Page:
Spyglass has acquired the rights to Stephen King’s recently-released novel “The Institute,” with David E. Kelley on board to adapt and Jack Bender to direct.
King is re-teaming with Kelley and Bender, whom adapted King’s “Mr. Mercedes” for DirecTV’s Audience Network. “The Institute” marks the first TV acquisition for the newly-launched company. In addition, Spyglass has signed Bender to a multi-year first-look deal to develop future projects.
Bender is known for directing episodes of “Lost,” “Game of Thrones,” “The Sopranos,” “Under the Dome,” and “Alias.” He is the executive producer on an another King adaption in HBO’s upcoming “The Outsider.”
Spyglass Media Group is the joint venture between Gary Barber’s Spyglass and Lantern Entertainment. In July 2018, Lantern acquired the assets of The Weinstein Company out of bankruptcy for $289 million. It walked away with three unreleased films after haggling with filmmakers and producers over the rights to several of the projects, and a library of content.
The company hired former Miramax executive Lauren Whitney to lead its TV division.
“Having the opportunity to work on a new and brilliant book by Stephen King is an absolute privilege,” Whitney said. “We are thrilled to collaborate with this dream team, including the incomparable David E. Kelley, and Jack Bender, the architect behind this project, whose extensive directing and executive producing credits speak for themselves. After such a competitive pursuit, we have big plans for ‘The Institute’ here at Spyglass.”
“The Institute” was released on Tuesday. Here is the synopsis for the book:
In the middle of the night, in a house on a quiet street in suburban Minneapolis, intruders silently murder Luke Ellis’s parents and load him into a black SUV. The operation takes less than two minutes. Luke will wake up at The Institute, in a room that looks just like his own, except there’s no window. And outside his door are other doors, behind which are other kids with special talents–telekinesis and telepathy–who got to this place the same way Luke did: Kalisha, Nick, George, Iris, and ten-year-old Avery Dixon. They are all in Front Half. Others, Luke learns, graduated to Back Half, “like the roach motel,” Kalisha says. “You check in, but you don’t check out.”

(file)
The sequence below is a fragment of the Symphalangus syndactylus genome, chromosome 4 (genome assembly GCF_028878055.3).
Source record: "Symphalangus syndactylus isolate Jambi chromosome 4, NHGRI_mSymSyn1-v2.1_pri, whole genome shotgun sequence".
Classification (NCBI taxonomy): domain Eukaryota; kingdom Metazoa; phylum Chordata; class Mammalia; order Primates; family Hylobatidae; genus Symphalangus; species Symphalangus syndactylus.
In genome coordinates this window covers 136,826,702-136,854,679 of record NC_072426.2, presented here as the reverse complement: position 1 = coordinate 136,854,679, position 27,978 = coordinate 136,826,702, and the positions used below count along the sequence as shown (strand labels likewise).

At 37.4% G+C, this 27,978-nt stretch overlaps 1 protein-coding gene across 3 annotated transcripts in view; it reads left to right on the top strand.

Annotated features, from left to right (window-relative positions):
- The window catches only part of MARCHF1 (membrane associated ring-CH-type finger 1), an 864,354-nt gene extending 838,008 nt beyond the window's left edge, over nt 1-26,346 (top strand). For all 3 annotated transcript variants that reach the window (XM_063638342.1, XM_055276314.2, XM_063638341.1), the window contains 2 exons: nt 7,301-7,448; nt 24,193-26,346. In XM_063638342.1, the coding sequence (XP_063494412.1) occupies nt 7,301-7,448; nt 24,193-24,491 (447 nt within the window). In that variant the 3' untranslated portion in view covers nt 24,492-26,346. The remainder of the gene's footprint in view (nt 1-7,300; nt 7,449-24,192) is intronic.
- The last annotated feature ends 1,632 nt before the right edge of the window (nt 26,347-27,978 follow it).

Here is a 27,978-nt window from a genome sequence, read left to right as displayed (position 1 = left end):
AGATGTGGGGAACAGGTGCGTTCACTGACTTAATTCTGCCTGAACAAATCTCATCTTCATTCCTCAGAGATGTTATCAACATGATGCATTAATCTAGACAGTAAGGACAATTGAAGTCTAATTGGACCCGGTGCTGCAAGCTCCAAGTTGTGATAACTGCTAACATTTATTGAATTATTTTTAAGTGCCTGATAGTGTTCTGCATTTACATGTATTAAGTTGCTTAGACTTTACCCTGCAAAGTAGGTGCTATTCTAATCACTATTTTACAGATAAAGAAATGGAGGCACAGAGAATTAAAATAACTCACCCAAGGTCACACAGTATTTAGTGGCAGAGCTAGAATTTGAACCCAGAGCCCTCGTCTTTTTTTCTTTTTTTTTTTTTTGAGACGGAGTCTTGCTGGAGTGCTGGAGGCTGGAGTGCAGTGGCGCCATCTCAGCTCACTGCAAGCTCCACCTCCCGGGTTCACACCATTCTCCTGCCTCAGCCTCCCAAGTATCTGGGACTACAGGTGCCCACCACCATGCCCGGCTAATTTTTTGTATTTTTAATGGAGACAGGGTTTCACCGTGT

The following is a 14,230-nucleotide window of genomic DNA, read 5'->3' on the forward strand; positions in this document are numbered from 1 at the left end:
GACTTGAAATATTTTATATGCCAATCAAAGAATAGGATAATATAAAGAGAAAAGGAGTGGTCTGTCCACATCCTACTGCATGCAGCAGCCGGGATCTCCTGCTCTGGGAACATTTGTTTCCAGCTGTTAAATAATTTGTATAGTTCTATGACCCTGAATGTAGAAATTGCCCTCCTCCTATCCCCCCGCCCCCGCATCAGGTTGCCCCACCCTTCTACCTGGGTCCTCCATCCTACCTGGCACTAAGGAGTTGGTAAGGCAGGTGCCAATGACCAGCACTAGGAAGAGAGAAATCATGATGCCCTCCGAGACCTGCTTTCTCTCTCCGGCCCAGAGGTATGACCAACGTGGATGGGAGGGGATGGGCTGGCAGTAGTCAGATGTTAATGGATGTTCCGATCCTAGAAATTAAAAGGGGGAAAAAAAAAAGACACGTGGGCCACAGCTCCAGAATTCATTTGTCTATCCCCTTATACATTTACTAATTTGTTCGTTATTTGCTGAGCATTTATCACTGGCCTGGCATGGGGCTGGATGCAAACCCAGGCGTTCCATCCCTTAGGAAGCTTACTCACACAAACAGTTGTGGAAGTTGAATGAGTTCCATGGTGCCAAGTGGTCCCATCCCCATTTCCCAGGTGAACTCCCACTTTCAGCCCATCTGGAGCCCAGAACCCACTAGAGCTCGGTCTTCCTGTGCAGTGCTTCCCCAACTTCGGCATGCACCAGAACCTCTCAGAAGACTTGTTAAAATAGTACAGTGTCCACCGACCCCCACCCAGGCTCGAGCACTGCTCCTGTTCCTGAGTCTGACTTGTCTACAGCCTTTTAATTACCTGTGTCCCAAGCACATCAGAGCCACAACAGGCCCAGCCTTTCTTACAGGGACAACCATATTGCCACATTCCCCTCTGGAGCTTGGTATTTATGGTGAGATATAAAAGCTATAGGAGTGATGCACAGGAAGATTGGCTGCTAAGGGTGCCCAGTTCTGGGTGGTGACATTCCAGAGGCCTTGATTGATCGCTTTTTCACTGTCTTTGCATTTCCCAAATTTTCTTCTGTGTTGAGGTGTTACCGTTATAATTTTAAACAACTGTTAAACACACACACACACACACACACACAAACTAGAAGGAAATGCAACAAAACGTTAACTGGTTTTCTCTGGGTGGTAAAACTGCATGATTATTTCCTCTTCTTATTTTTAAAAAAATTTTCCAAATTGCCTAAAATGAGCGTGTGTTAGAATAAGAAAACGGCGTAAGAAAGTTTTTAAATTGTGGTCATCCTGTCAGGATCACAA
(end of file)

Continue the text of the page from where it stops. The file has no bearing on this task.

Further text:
In this most sinister of institutions, the director, Mrs. Sigsby, and her staff are ruthlessly dedicated to extracting from these children the force of their extranormal gifts. There are no scruples here. If you go along, you get tokens for the vending machines. If you don’t, punishment is brutal. As each new victim disappears to Back Half, Luke becomes more and more desperate to get out and get help. But no one has ever escaped from the Institute.
All 44 Stephen King Movies, Ranked Worst to Best (Photos)
Where does “Doctor Sleep” place among the many big-screen adaptations of the horror master’s work?
Stephen King isn't just an author by this point: He's an institution, a legacy of classic horror stories that capture our imaginations, fuel our nightmares, and speak -- when he's at his best -- to our shared experiences as flawed, emotional beings. The best King stories scare so many of us that we all feel connected, and even the worst are usually pretty fun.
King's books and short stories quickly became hit movies, many of them celebrated in their time, and some flopped so hard that hardly anybody remembers them. Cataloguing every adaptation might be a fool's errand, so we made some tough choices and decided to focus only on his theatrical releases.
And even then, there are so many King adaptations that it gets tricky. The sequels to King's work rarely have anything to do with the source material, so they're all disqualified (even though some, like Larry Cohen's prescient anti-fascist monster drama "A Return to Salem's Lot," are genuinely interesting). We also cut King some slack and removed "The Lawnmower Man" from our watch list, since he fought to have his own name removed from the film and won.
(There are also some adaptations that are simply difficult to find in America, like the Indian adaptions of "Misery" and "Quitter's, Inc." -- "Julie Ganapathi" and "No Smoking" -- but we tried. We promise we tried.)
Even with all those caveats we felt one particular film deserved a quasi-official, honorable mention. Before we rank into every theatrically-released Stephen King adaptation let's give out one honorable mention...
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